Membrane type-1 matrix metalloproteinase (MT1-MMP) drives cell invasion through three-dimensional (3-D) extracellular matrix (ECM) barriers dominated by type I collagen or fibrin. Based largely on analyses of its impact on cell function under two-dimensional culture conditions, MT1-MMP is categorized as a multifunctional molecule with 1) a structurally distinct, N-terminal catalytic domain; 2) a C-terminal hemopexin domain that regulates substrate recognition as well as conformation; and 3) a type I transmembrane domain whose cytosolic tail controls protease trafficking and signaling cascades. The MT1-MMP domains that subserve cell trafficking through 3-D ECM barriers in vitro or in vivo, however, remain largely undefined. Herein, we demonstrate that collagen-invasive activity is not confined strictly to the catalytic, hemopexin, transmembrane, or cytosolic domain sequences of MT1-MMP. Indeed, even a secreted collagenase supports invasion when tethered to the cell surface in the absence of the MT1-MMP hemopexin, transmembrane, and cytosolic tail domains. By contrast, the ability of MT1-MMP to support fibrin-invasive activity diverges from collagenolytic potential, and alternatively, it requires the specific participation of MT-MMP catalytic and hemopexin domains. Hence, the tissue-invasive properties of MT1-MMP are unexpectedly embedded within distinct, but parsimonious, sequences that serve to tether the requisite matrix-degradative activity to the surface of migrating cells.
Chronic exposure of the liver to hepatotoxic agents initiates an aberrant wound healing response marked by proinflammatory, as well as fibrotic, changes, leading to compromised organ structure and function. In a variety of pathological states, correlative links have been established between tissue fibrosis and the expression of transcription factors associated with the induction of epithelial-mesenchymal cell transition (EMT) programs similar to those engaged during development. However, the role played by endogenously derived, EMT-associated transcription factors in fibrotic states in vivo remains undefined. Using a mouse model of acute liver fibrosis, we demonstrate that hepatocytes upregulate the expression of the zinc finger transcriptional repressor, Snail1, during tissue remodeling. Hepatocyte-specific ablation of Snail1 demonstrates that this transcription factor plays a key role in liver fibrosis progression in vivo by triggering the proximal genetic programs that control multiple aspects of fibrogenesis, ranging from growth factor expression and extracellular matrix biosynthesis to the ensuing chronic inflammatory responses that characterize this class of pathological disorders.
In white adipose tissue, adipocytes and adipocyte precursor cells are enmeshed in a dense network of type I collagen fibrils. The fate of this pericellular collagenous web in diet-induced obesity, however, is unknown. This study seeks to identify the genetic underpinnings of proteolytic collagen turnover and their association with obesity progression in mice and humans.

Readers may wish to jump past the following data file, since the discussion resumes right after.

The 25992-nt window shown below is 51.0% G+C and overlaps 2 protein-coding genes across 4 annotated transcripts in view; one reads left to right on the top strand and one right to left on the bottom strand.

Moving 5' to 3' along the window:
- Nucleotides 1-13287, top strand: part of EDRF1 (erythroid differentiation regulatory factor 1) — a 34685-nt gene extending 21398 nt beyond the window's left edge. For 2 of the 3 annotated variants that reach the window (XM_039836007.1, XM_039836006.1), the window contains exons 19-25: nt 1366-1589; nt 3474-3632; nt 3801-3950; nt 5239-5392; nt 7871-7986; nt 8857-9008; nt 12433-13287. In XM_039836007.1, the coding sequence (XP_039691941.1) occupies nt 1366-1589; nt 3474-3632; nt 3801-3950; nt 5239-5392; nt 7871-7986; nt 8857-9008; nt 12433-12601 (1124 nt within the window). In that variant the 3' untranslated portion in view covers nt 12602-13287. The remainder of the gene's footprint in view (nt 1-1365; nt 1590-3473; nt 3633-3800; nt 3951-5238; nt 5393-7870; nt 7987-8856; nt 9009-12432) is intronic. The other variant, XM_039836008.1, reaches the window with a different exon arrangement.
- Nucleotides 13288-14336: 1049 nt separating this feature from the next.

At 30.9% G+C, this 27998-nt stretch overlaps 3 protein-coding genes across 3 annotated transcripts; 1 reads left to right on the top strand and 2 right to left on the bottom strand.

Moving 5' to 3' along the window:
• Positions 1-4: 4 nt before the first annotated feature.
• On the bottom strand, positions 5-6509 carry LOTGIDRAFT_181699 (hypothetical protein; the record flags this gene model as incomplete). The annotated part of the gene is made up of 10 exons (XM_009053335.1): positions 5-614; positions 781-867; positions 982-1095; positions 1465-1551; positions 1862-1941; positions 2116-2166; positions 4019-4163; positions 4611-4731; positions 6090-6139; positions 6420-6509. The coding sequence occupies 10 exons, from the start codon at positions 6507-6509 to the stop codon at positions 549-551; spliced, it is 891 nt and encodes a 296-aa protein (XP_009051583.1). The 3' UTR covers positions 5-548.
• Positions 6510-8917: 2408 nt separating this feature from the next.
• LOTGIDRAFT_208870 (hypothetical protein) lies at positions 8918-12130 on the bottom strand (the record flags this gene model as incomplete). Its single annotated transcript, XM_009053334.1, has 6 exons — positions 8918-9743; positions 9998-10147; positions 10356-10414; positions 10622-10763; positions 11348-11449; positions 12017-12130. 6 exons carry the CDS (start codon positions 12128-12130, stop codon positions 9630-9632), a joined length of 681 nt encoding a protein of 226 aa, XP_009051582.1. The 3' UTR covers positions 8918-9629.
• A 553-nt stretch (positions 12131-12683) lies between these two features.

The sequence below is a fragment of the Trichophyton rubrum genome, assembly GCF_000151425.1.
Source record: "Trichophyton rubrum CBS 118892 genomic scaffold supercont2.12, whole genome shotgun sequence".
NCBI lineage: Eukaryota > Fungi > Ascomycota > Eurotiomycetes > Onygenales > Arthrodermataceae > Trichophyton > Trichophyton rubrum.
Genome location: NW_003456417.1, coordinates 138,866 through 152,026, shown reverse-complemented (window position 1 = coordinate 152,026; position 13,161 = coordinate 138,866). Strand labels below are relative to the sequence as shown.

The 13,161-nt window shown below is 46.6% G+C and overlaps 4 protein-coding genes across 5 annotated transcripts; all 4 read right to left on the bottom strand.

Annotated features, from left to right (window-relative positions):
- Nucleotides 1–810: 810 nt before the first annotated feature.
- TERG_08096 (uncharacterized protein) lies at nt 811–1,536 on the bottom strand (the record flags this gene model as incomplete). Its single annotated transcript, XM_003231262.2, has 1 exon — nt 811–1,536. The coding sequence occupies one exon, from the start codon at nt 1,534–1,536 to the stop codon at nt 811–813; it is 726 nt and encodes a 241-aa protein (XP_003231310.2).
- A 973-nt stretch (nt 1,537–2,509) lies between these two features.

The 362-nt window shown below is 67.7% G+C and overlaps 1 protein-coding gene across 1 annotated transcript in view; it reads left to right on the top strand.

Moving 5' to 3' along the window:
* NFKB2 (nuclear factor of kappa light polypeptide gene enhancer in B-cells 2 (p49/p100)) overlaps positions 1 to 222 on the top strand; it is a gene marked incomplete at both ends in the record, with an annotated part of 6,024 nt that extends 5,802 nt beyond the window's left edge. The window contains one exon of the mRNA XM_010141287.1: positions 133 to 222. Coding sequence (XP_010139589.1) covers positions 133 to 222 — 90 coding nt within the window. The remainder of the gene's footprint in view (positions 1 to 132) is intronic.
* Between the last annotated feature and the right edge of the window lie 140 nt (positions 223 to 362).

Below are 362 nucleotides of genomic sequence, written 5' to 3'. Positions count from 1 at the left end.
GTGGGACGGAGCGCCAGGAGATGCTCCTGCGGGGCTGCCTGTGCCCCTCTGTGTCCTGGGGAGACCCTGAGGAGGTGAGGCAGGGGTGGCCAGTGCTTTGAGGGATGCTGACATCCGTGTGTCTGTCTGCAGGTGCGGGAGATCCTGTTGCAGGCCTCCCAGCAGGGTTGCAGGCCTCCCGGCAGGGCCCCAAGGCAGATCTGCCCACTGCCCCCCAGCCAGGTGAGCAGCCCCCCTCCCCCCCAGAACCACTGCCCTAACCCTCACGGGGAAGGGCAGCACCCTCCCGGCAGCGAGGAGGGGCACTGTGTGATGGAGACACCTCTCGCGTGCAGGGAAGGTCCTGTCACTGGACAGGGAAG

RESEARCH DESIGN AND METHODS
The hydrolysis and degradation of type I collagen at early stages of high-fat diet feeding was assessed in wild-type or MMP14 (MT1-MMP)-haploinsufficient mice using immunofluorescent staining and scanning electron microscopy. The impact of MMP14-dependent collagenolysis on adipose tissue function was interrogated by transcriptome profiling with cDNA microarrays. Genetic associations between MMP14 gene common variants and obesity or diabetes traits were examined in a Japanese cohort (n = 3,653).
In adult mice, type I collagen fibers were cleaved rapidly in situ during a high-fat diet challenge. By contrast, in MMP14 haploinsufficient mice, animals placed on a high-fat diet were unable to remodel fat pad collagen architecture and display blunted weight gain. Moreover, transcriptional programs linking type I collagen turnover with adipogenesis or lipogenesis were disrupted by the associated decrease in collagen turnover. Consistent with a key role played by MMP14 in regulating high-fat diet–induced metabolic programs, human MMP14 gene polymorphisms located in proximity to the enzyme's catalytic domain were closely associated with human obesity and diabetes traits.
Together, these findings demonstrate that the MMP14 gene, encoding the dominant pericellular collagenase operative in vivo, directs obesogenic collagen turnover and is linked to human obesity traits.
Human macrophages found in juxtaposition to fragmented elastin in vivo express the elastolytic matrix metalloproteinases (MMPs) progelatinase B, prometalloelastase, and promatrilysin. Though MMPs can degrade a range of extracellular matrix components, increasing evidence suggests that preferred targets in vivo include nonmatrix substrates such as chemokines and growth factors. Hence, the means by which MMPs participate in elastin turnover remain undefined as does the identity of the elastolysins. Herein, human macrophage cultures have been established that express a complement of elastolytic proteinases similar, if not identical, to that found in vivo. Under plasminogen-free conditions, macrophages preferentially use metalloelastase to mediate elastolysis via a process that deposits active enzyme on elastin surfaces. By contrast, in the presence of plasminogen, human macrophages up-regulate proteolysis 10-fold by processing promatrilysin to an active elastolysin via a urokinase-type plasminogen activator-dependent pathway. Matrilysin-deficient human macrophages fail to mediate an elastolytic response despite the continued expression of gelatinase B and metalloelastase. Thus, acting in concert with cosecreted cysteine proteinases whose activities are constrained to sites of macrophage-elastin contact (Punturieri, A., S. Filippov, E. Allen, I. Caras, R. Murray, V. Reddy, and S.J. Weiss. 2000. J. Exp. Med. 192:789–799), matrilysin confers macrophages with their most potent MMP-dependent elastolytic system.